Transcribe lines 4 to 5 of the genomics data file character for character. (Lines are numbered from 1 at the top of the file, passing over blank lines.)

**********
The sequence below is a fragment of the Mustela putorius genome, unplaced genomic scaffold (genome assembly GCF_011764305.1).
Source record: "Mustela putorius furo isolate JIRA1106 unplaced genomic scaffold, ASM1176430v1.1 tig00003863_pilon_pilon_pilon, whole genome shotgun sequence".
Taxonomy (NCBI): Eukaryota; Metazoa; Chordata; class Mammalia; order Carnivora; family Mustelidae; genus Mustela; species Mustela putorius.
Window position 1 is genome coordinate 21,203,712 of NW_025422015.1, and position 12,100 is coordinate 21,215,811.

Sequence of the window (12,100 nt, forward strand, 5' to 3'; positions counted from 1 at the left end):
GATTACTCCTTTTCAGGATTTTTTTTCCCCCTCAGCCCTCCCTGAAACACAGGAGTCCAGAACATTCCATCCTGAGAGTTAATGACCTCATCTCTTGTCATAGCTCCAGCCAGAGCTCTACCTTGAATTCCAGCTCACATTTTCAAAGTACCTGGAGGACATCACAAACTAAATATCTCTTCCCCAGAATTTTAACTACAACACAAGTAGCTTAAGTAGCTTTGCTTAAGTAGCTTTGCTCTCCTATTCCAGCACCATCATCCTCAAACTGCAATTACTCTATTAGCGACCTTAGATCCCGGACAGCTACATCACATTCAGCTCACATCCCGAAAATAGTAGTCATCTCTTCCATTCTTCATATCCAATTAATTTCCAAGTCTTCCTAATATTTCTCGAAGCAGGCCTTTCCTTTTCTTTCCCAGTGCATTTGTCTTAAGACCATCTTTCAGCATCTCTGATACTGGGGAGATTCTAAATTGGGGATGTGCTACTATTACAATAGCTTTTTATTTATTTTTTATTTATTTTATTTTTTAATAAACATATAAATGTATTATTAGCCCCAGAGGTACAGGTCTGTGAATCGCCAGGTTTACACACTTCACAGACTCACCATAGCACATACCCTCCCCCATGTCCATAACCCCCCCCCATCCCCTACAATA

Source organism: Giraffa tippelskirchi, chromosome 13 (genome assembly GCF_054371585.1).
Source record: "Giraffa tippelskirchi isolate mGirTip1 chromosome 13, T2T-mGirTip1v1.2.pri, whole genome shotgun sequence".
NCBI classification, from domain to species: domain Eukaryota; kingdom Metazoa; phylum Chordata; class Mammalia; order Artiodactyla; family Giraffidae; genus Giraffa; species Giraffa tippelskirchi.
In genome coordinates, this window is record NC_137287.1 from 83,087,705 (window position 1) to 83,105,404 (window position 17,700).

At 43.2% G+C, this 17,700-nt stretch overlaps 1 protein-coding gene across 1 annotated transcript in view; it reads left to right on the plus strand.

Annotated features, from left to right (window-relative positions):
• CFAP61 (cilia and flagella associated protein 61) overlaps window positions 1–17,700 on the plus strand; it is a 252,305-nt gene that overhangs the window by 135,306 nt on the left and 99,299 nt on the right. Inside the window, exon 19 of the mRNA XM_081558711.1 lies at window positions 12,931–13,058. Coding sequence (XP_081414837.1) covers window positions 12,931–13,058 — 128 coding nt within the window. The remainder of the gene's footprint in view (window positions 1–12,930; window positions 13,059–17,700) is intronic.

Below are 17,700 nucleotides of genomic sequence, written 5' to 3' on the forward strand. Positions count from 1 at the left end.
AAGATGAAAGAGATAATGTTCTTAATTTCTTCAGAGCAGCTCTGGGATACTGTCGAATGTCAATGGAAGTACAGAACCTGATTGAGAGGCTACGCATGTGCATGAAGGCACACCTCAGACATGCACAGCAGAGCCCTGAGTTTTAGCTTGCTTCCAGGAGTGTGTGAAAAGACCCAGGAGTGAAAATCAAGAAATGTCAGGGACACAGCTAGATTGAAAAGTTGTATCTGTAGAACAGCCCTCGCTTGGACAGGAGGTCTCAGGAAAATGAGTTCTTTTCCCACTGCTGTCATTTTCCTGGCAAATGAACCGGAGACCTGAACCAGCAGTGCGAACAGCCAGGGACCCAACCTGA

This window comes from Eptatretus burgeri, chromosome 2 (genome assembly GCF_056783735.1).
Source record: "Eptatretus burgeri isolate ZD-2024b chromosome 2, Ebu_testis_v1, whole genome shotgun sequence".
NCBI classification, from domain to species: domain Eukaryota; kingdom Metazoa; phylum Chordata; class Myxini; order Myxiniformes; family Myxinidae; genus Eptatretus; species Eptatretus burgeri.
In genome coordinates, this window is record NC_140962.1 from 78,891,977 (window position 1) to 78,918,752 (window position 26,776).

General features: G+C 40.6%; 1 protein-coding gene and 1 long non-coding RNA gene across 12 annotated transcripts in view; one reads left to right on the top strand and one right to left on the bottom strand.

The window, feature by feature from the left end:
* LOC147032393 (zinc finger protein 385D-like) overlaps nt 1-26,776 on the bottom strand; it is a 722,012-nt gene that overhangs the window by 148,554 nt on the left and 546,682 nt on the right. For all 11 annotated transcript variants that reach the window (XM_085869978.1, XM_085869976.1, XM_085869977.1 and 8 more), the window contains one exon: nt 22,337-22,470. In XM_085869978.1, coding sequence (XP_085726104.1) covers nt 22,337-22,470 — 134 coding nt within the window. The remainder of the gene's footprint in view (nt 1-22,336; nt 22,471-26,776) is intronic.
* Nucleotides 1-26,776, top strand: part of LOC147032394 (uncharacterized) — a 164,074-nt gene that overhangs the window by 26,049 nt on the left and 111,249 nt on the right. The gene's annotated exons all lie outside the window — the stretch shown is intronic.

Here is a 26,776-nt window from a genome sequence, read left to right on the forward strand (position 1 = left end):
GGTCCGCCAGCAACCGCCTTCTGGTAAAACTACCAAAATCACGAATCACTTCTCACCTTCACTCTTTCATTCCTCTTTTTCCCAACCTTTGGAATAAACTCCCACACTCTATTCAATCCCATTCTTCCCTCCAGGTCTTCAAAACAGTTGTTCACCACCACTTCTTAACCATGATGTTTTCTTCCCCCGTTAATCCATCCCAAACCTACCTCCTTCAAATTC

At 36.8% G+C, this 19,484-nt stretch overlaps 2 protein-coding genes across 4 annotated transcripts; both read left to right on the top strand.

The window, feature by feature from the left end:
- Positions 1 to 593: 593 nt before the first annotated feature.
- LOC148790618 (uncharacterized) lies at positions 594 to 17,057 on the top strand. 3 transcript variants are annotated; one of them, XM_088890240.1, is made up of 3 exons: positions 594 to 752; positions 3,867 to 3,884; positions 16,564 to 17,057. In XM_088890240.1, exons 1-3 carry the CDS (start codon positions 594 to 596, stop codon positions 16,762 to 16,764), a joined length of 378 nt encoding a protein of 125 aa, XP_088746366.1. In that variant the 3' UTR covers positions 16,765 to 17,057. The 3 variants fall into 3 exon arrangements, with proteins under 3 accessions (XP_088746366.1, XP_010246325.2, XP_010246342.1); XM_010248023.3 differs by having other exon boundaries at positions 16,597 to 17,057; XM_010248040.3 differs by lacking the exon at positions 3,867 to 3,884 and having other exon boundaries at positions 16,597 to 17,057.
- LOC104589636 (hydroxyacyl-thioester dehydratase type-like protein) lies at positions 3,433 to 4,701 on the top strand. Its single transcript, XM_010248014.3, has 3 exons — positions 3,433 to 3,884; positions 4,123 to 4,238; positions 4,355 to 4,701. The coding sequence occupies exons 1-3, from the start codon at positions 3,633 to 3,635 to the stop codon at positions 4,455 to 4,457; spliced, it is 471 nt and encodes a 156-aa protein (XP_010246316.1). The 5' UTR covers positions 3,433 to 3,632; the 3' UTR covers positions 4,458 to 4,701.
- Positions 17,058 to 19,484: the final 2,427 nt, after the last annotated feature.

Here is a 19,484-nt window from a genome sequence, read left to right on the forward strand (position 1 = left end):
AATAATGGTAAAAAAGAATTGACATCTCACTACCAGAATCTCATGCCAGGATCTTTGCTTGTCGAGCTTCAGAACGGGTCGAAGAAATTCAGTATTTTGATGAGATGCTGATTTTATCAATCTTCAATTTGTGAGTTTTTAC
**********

Window position 1 is genome coordinate 21,203,712 of NW_025422015.1, and position 12,100 is coordinate 21,215,811.

Sequence of the window (12,100 nt, forward strand, 5' to 3'; positions counted from 1 at the left end):